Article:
As interaction partners were perceived to express increasingly more positive emotion during a social interaction, self-esteem became significantly more positive. Although valence focus did not significantly moderate this association, the effect was in the predicted direction (see Table 1). Individuals higher in VF showed the strongest positive change in self-esteem in response to this positive cue (b = .84) when compared with those moderate in VF (b = .70) or low in VF (b =.56). As expected, arousal focus was not related to self-esteem lability, b = .206, SE = .469, t(67) = .44, p = .662.3
To determine whether the effects of VF might be accounted for by potentially related variables (i.e., neuroticism and affect intensity), we reanalyzed the data including neuroticism as an additional level-2 predictor in one set of analyses and affect intensity as an additional level-2 predictor in another set. The findings were very similar to those reported in the main analyses.
We observed a double dissociation when both VF and neuroticism were entered as level-2 predictors in our HLM analyses: Neuroticism predicted the mean level of self-esteem across all interactions (the size of the intercept in the HLM analyses) but did not predict self-esteem lability (the size of the regression coefficient that reflects change in self-esteem in response to a specific valenced cue); VF continued to predict self-esteem lability, but did not predict the mean level of self-esteem. For example, in the analyses including level of conflict as a predictor, neuroticism did not predict self-esteem lability in response to conflict, b = −.003, t(64) = −.96, p = .341, but did predict a lower average level of self-esteem across all interactions, b = −.013, t(64) = −2.00, p = .049. Neuroticism did not moderate self-esteem lability when individuals perceived that their partner expressed negative emotion, b = −.000, t(64) = −.16, p = .875, or when they perceived that their partner expressed positive emotion, b = .001, t (64) = .62, p = .535, but neuroticism predicted average self-esteem across all interactions in both cases (partner negative emotion, b = −.013, t(64) = −2.04, p = .045; partner positive emotion, b = −0.012, t (64) = −1.92, p = .058).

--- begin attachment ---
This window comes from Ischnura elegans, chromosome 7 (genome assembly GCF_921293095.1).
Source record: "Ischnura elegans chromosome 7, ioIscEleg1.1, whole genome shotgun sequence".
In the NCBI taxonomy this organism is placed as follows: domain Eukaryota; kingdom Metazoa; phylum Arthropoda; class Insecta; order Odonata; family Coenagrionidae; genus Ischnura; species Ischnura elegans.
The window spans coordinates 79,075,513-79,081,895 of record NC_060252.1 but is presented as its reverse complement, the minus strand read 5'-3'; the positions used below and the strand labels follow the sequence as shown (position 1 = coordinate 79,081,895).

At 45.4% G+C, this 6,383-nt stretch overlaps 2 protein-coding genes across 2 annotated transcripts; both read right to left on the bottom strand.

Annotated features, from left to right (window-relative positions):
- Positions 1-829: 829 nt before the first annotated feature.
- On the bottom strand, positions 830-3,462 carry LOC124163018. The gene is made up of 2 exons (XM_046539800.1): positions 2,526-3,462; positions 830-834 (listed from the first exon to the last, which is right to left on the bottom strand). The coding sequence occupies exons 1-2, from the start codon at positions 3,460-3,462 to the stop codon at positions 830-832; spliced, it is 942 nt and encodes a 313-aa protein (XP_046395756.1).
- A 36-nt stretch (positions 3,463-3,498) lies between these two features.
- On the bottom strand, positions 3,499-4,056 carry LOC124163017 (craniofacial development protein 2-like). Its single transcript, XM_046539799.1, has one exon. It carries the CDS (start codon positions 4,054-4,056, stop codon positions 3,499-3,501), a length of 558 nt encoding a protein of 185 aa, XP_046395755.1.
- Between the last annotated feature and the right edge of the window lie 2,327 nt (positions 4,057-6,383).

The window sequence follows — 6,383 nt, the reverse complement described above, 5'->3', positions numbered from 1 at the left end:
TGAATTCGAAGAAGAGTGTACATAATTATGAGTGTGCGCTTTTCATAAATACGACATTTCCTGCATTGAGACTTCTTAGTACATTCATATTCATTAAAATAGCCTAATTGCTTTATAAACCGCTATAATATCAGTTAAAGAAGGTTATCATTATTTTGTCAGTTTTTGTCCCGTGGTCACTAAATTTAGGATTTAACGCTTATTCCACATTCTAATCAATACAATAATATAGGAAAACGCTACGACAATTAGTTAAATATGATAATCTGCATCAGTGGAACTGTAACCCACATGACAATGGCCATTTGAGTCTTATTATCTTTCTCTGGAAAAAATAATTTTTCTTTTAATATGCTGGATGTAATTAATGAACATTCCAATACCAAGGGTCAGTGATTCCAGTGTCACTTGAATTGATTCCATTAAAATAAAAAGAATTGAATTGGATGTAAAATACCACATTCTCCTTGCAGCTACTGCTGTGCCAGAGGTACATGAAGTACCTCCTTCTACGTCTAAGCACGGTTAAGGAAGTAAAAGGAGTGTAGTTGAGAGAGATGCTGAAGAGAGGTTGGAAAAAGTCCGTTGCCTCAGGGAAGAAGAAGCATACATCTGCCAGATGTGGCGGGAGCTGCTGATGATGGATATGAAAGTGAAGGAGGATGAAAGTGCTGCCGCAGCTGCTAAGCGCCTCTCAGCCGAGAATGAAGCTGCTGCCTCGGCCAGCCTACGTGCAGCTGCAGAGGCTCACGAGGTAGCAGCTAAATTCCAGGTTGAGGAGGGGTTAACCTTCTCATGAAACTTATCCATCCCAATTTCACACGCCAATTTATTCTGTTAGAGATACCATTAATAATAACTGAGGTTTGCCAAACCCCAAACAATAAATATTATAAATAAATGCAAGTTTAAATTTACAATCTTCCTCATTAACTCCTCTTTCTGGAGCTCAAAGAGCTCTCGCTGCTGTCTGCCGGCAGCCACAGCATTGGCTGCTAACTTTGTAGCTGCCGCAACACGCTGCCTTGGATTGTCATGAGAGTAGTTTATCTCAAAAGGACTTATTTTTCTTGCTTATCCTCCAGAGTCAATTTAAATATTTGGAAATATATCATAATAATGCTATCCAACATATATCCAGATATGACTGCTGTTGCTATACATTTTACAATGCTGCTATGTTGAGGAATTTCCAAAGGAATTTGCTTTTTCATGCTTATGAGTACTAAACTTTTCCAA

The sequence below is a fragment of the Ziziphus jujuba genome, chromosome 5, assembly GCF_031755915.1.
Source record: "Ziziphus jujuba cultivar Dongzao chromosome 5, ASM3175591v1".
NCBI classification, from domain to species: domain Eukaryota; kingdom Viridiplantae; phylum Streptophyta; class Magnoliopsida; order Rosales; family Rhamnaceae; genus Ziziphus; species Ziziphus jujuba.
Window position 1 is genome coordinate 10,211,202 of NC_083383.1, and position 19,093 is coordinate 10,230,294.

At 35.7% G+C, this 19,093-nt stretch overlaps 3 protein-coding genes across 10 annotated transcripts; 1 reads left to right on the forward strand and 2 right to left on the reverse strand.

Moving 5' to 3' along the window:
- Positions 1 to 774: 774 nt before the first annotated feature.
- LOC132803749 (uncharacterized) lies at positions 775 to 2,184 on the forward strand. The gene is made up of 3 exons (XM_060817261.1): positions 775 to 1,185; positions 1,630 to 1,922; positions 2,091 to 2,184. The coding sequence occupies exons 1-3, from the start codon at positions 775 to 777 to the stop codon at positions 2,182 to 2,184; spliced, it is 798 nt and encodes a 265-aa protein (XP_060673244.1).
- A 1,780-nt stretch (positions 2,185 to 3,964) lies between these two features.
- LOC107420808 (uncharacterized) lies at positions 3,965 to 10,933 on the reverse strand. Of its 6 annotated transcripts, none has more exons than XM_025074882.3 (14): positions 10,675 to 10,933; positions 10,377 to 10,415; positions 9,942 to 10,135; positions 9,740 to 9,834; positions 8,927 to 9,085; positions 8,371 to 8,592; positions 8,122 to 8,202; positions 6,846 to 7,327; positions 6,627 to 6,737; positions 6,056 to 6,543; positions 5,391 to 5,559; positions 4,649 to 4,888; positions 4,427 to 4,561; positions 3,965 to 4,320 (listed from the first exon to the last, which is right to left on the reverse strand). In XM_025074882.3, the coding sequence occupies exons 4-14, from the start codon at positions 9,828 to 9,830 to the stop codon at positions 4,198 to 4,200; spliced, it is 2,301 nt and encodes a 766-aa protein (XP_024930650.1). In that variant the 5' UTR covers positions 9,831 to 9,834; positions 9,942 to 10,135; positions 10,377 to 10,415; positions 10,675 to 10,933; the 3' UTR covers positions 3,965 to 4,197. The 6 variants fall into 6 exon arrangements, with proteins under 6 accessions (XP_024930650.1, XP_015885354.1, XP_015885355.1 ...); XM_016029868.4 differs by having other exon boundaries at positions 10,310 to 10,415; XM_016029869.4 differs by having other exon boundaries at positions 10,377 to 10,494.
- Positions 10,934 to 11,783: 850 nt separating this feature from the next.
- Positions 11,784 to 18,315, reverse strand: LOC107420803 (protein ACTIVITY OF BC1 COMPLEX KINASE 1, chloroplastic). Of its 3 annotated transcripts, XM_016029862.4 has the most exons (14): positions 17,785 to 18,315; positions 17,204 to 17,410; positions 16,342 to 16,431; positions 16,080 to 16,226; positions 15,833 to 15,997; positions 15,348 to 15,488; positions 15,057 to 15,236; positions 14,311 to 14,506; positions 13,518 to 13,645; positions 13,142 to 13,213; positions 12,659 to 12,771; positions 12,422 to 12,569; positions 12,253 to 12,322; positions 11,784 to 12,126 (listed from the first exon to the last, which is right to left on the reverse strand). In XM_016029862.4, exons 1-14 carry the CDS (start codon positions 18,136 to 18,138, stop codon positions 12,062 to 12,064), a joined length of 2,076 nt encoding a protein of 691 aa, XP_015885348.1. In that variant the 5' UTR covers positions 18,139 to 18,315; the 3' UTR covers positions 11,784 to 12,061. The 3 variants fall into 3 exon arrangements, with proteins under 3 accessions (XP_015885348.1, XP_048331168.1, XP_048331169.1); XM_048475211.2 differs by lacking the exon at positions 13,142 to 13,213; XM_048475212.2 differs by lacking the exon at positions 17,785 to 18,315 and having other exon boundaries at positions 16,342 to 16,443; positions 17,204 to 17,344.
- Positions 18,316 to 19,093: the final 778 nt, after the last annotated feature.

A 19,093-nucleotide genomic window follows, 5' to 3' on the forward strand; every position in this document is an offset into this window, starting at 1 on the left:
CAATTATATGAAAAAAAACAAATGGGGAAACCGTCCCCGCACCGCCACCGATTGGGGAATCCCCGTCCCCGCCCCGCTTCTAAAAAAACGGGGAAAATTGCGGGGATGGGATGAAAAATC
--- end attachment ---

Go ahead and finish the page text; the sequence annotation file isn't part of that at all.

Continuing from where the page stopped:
A similar double-dissociation was observed between valence focus and affect intensity. When affect intensity was included in the analyses, valence focus continued to predict the degree of self-esteem lability but did not predict mean levels of self-esteem across all analyses. Affect intensity did not significantly predict self-esteem lability to conflict (b = −0.133, t(64) = −1.19, p =.238), perceptions of the partner’s negative emotion (b = −.010, t (64) = −.11, p = .916), or perceptions of the partner’s positive emotion (b = .085, t (64) = .80, p = .428), but predicted, at marginally significant levels, higher average self-esteem for analyses including conflict (b = .465, t (64) = 1.75, p = .085), perceptions of the partner’s negative emotion (b = .472, t(64) = 1.78, p = .080), and perceptions of the partner’s positive emotion (b = .464, t(64) = 1.75, p = .085); in contrast, valence focus did not predict average levels of self-esteem in any of these analyses (all ps > .68).